• The Sooner State ranks eighth highest for the number of fatal car accidents involving a distracted driver (2.01 per 100,000 licensed drivers).
  • The state is also eighth highest in the number of fatal car accidents involving a driver who was driving too fast for conditions, speeding or racing (5.66 per 100,000 licensed drivers).
  • It ranks ninth highest for the number of drunk drivers involved in fatal car accidents (6.3 per 100,000 licensed drivers).
  • Oklahoma is also ninth highest in the number of fatal car accidents involving a driver who disobeyed traffic signs, traffic signals or a traffic officer (1.25 per 100,000 licensed drivers).

5. Montana: Score: 92.10 out of 100

Montana has the highest number of drunk drivers involved in fatal crashes in the country (9.22 per 100,000 licensed drivers).

  • The state ranks fifth highest in the number of fatal car accidents involving a driver who was driving too fast for conditions, speeding or racing (7.77 per 100,000 licensed drivers).
  • Drivers in Montana also have the seventh highest number of fatal car accidents due to drowsy driving (1.03 per 100,000 licensed drivers).
  • It’s also eighth highest for DUI arrests (452.49 per 100,000 licensed drivers).
  • The state ranks 10th highest for the total number of fatal car accidents (22.12 per 100,000 licensed drivers).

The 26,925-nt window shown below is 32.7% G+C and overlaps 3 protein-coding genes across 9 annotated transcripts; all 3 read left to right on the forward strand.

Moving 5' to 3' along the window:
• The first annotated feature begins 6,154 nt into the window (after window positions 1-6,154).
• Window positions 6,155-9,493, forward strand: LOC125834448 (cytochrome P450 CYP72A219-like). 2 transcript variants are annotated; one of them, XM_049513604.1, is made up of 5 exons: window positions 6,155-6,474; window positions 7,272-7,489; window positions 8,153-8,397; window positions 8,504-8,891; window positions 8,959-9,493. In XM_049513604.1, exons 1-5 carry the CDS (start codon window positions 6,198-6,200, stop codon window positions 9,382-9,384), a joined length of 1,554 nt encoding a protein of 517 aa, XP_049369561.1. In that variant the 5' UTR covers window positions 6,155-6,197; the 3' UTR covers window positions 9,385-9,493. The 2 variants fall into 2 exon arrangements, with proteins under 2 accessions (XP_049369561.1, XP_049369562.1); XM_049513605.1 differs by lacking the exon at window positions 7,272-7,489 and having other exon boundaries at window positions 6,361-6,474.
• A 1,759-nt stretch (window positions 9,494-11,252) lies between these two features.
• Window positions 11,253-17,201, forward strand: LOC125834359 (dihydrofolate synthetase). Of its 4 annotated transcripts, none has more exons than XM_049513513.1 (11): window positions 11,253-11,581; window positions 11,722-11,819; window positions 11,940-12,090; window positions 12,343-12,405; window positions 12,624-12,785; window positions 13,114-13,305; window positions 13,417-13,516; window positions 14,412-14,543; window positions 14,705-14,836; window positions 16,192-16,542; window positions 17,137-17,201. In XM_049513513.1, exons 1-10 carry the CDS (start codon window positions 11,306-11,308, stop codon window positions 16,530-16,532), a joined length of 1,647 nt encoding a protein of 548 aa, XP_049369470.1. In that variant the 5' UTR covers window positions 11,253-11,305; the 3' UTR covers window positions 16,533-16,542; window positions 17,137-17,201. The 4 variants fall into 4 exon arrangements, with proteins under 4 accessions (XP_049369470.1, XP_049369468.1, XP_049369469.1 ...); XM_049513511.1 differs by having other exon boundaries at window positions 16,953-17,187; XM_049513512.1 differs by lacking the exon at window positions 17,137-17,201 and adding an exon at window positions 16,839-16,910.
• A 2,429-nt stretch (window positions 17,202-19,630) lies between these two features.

• Montana has the 11th highest number of fatal car accidents involving a distracted driver (1.84 per 100,000 licensed drivers).

6. Louisiana: Score: 88.92 out of 100

Louisiana has some of the worst drivers in the country, with distracted drivers causing a high number of fatal car crashes.

  • Louisiana has the second highest number of fatal car accidents involving a distracted driver (4.42 per 100,000 licensed drivers).
  • The Bayou State has the seventh highest number of drunk drivers involved in fatal car accidents (6.87 per 100,000 licensed drivers).
  • It ranks eighth highest in the total number of fatal car accidents (22.83 per 100,000 licensed drivers).
  • The state has the 11th highest number of fatal car accidents involving a drowsy driver (0.79 per 100,000 licensed drivers).

7. Kentucky: Score: 88.45 out of 100

Kentucky’s roads have a high number of distracted drivers, who put themselves and others at risk of deadly crashes.